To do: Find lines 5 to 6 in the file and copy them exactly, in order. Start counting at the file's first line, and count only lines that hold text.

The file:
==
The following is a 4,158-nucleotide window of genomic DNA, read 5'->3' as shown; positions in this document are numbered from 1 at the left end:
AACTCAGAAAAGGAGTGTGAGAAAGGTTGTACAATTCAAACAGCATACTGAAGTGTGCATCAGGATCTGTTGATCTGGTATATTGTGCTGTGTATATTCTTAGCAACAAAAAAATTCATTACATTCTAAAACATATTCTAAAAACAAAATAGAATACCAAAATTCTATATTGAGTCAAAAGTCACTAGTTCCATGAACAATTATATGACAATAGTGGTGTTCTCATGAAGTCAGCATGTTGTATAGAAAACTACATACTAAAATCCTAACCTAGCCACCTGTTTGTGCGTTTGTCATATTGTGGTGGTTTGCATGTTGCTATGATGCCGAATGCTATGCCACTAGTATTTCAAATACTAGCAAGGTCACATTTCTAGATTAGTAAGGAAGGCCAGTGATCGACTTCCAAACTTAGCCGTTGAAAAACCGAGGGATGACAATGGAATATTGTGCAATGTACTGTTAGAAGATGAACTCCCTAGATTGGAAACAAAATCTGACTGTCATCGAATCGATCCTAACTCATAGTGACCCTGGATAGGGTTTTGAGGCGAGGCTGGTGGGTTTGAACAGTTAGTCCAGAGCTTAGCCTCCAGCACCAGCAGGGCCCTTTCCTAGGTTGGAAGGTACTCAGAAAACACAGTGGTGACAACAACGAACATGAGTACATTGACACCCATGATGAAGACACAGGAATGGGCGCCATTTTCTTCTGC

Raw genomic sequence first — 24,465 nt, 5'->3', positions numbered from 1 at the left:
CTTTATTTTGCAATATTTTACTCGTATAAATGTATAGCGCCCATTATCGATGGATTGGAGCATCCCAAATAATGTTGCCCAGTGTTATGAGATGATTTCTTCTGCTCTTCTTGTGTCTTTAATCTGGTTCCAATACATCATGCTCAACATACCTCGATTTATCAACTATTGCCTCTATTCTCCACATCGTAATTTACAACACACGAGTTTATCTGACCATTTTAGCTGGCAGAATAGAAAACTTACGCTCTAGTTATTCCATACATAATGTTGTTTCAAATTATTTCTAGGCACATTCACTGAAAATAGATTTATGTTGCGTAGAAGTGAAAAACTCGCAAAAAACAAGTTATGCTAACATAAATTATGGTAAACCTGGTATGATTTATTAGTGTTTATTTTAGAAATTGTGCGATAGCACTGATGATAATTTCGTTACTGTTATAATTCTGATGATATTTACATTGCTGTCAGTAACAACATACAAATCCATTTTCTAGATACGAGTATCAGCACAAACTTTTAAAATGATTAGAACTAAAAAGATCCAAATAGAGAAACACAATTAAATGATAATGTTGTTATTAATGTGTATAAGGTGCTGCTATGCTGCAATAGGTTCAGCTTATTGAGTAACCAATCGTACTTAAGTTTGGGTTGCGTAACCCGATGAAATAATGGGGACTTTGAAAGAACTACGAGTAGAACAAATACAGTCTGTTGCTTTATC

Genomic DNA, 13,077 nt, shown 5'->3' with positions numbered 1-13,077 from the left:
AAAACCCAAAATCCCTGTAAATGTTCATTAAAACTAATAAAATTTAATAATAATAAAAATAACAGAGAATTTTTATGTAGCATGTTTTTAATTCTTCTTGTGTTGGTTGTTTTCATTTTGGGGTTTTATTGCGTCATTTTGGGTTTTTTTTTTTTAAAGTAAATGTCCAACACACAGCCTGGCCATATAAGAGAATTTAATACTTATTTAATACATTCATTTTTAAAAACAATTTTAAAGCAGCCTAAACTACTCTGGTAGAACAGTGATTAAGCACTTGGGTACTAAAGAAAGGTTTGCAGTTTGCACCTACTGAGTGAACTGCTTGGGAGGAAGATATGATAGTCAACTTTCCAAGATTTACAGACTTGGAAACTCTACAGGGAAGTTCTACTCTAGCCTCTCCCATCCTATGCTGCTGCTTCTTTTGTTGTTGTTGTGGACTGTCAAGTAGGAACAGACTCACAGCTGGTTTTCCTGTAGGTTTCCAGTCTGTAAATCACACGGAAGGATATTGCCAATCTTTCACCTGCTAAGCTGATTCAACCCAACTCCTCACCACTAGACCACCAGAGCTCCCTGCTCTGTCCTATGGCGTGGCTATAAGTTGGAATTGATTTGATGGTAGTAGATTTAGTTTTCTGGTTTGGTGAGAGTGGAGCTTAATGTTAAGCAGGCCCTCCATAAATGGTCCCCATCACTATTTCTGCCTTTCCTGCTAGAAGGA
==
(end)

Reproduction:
Genomic DNA, 13,077 nt, shown 5'->3' with positions numbered 1-13,077 from the left:
AAAACCCAAAATCCCTGTAAATGTTCATTAAAACTAATAAAATTTAATAATAATAAAAATAACAGAGAATTTTTATGTAGCATGTTTTTAATTCTTCTTGTGTTGGTTGTTTTCATTTTGGGGTTTTATTGCGTCATTTTGGGTTTTTTTTTTTTAAAGTAAATGTCCAACACACAGCCTGGCCATATAAGAGAATTTAATACTTATTTAATACATTCATTTTTAAAAACAATTTTAAAGCAGCCTAAACTACTCTGGTAGAACAGTGATTAAGCACTTGGGTACTAAAGAAAGGTTTGCAGTTTGCACCTACTGAGTGAACTGCTTGGGAGGAAGATATGATAGTCAACTTTCCAAGATTTACAGACTTGGAAACTCTACAGGGAAGTTCTACTCTAGCCTCTCCCATCCTATGCTGCTGCTTCTTTTGTTGTTGTTGTGGACTGTCAAGTAGGAACAGACTCACAGCTGGTTTTCCTGTAGGTTTCCAGTCTGTAAATCACACGGAAGGATATTGCCAATCTTTCACCTGCTAAGCTGATTCAACCCAACTCCTCACCACTAGACCACCAGAGCTCCCTGCTCTGTCCTATGGCGTGGCTATAAGTTGGAATTGATTTGATGGTAGTAGATTTAGTTTTCTGGTTTGGTGAGAGTGGAGCTTAATGTTAAGCAGGCCCTCCATAAATGGTCCCCATCACTATTTCTGCCTTTCCTGCTAGAAGGA